What is Commission Pay and How Should You Use it?

Clare Parkinson

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07 Jun 2018

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In a business, a commission is a payment you make to your staff. You would base commission pay on the value of the sales that an employee achieves. Popular jobs that offer commission on top of the pay package are sales and recruitment roles.

How Commission Works

A commission is a form of incentive pay. It can form all or part of an employee's financial package.

Usually, if you're going to pay your staff commission, you pay them a flat percentage of the value of the product (goods or service) that they sold.

The selling price of the product, and the amount of time and effort your employee devotes to the sale, can influence the commission rate that you pay your staff.

How to Work Out Commission

If you're offering your sales team a five percent (5%) commission on each product that you sell, and the product price is £100, then 5% equals £5.

Remember that you want to offer a competitive rate that will incentivise your staff. But, while you want them hungry to sell, you want to be careful with your monthly expenditure, too.

Is Commission Pay Effective?

With a good rate, high performers can earn lots of money. And while they're doing this, they're bringing value to your business and their motivation is high.

Score one for commissions. Another advantage for employers is that your payroll cost relates to the revenue of your business that your teams are achieving.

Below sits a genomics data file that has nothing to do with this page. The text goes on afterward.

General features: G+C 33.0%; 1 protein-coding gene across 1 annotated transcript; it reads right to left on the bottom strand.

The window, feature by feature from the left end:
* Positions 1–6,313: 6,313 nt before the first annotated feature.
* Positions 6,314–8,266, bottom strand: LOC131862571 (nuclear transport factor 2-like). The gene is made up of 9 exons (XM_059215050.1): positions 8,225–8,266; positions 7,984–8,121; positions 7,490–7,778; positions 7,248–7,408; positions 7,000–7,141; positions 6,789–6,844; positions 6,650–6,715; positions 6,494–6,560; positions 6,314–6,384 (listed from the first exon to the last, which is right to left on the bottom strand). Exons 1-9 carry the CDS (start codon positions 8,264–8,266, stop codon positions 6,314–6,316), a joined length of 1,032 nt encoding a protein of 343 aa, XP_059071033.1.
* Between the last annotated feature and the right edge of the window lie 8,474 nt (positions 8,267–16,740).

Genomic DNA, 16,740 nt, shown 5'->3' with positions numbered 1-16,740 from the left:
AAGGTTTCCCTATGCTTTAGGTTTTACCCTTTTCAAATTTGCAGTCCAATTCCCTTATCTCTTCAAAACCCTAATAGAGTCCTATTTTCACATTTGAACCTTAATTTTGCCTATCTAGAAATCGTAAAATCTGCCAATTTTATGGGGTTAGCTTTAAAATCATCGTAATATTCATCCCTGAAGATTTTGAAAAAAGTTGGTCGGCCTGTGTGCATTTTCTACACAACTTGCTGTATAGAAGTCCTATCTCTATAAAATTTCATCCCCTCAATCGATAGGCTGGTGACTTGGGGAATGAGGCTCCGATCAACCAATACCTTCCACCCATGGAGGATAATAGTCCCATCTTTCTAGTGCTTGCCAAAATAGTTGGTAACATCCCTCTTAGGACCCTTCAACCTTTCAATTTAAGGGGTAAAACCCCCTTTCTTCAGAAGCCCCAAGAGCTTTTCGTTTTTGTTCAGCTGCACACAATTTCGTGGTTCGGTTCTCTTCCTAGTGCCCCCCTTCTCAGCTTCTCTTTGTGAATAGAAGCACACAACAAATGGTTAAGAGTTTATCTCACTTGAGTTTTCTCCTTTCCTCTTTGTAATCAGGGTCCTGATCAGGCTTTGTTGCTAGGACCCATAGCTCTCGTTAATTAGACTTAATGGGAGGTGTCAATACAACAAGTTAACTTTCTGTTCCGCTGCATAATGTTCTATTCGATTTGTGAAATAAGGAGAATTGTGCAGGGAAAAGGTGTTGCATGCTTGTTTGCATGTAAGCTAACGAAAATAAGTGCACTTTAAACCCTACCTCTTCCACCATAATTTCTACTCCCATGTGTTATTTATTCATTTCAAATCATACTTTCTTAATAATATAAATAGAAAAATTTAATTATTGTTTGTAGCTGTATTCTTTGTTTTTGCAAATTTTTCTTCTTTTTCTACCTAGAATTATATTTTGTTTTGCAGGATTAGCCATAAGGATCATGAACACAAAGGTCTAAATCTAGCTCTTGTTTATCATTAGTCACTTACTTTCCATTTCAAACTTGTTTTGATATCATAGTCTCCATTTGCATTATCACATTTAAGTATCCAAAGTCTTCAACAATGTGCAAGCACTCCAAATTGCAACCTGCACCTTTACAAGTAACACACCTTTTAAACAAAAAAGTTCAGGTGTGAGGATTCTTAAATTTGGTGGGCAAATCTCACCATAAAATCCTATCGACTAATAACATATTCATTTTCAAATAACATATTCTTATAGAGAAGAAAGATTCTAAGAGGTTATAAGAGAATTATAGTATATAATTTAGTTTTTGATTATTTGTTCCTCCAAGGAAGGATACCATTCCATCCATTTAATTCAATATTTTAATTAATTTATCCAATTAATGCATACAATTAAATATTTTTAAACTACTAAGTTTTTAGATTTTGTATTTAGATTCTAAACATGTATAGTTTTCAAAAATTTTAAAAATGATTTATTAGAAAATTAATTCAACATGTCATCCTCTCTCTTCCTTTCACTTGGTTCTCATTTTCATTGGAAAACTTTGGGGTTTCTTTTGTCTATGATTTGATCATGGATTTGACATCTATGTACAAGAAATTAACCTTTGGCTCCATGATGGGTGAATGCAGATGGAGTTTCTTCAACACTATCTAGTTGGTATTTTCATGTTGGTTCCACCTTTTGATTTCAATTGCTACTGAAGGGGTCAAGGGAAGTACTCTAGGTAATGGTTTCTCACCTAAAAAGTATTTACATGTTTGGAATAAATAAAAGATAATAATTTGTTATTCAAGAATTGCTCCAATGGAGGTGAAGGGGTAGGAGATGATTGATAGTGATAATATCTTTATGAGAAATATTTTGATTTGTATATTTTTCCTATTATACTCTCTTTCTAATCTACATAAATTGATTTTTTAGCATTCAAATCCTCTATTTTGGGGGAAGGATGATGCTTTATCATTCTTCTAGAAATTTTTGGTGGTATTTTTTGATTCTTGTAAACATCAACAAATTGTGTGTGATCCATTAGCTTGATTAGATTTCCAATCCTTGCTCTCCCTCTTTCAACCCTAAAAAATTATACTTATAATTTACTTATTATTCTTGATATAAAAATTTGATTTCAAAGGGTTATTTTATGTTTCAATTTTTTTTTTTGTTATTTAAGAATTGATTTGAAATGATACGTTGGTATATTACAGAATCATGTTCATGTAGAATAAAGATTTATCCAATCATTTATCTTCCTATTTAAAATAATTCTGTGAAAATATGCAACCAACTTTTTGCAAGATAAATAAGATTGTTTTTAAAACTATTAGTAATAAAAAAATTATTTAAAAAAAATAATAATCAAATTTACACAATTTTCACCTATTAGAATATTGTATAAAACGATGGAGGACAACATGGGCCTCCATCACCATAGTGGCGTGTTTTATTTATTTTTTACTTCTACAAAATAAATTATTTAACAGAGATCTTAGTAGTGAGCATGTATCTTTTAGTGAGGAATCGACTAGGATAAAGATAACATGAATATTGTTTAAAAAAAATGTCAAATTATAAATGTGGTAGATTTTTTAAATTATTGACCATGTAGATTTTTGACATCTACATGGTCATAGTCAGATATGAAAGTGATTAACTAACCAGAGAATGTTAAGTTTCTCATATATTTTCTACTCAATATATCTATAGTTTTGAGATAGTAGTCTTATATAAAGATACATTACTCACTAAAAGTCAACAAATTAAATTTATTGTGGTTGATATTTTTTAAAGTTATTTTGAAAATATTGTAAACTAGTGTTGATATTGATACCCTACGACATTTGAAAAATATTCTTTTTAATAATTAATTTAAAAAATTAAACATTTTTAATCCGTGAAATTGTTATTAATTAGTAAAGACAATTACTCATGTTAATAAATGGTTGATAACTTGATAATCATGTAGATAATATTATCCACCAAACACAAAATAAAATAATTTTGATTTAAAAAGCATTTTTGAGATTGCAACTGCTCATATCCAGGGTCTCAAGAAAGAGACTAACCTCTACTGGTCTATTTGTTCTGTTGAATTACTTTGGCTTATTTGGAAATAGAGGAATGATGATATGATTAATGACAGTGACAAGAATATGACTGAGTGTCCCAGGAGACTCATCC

After all, if you make the product as well as selling it, you want to offset production costs by making as much profit as possible.

And in theory, it's a recipe for exponential growth. More profit means more staff, which means faster, safer, more efficient production, and more sales teams.

However, Where There Are Pros, There Are Cons

The drawbacks to commission payments include: Your sales staff might cut corners when they try to sell the product. Some employees may want to complete the sale and get their commission pay quickly.

They might actually mislead a customer into buying something other than what they think they're buying. Sometimes a team effort can lead to one person earning a bigger payout than their colleagues do. This can create resentment.

Beware of your commission structure. If it's too high, your company will suffer as money seeps out. If you suddenly have to lower commission pay rates, staff motivation could plummet.

A demotivated sales or recruitment team will lose productivity. And then, the rates will get even lower. Hire employees with a basic salary and a modest commission rate, and only grow your rates based on plenty of financial analysis and planning.

Don't pay large sums once per year or else you could see employee performance levels drop. If your structure pays out on a month-by-month basis, you keep your staff aware that how they perform every four weeks will impact how much extra money they earn.

Talk to Our Experts

If you have any questions about commission pay, contact our employment law, HR, and reward experts on 01455 858 132.

About the Author

Clare Parkinson has over 20 years’ experience in the Croner Reward business. As Business Manager, Clare leads a team of Reward Consultants who specialise in the delivery of pay and grading related advice, including tailored pay benchmarking and gender pay reports.

Over the years, Clare has contributed to various industry publications on topics such as gender pay, executive remuneration and market pay trends.

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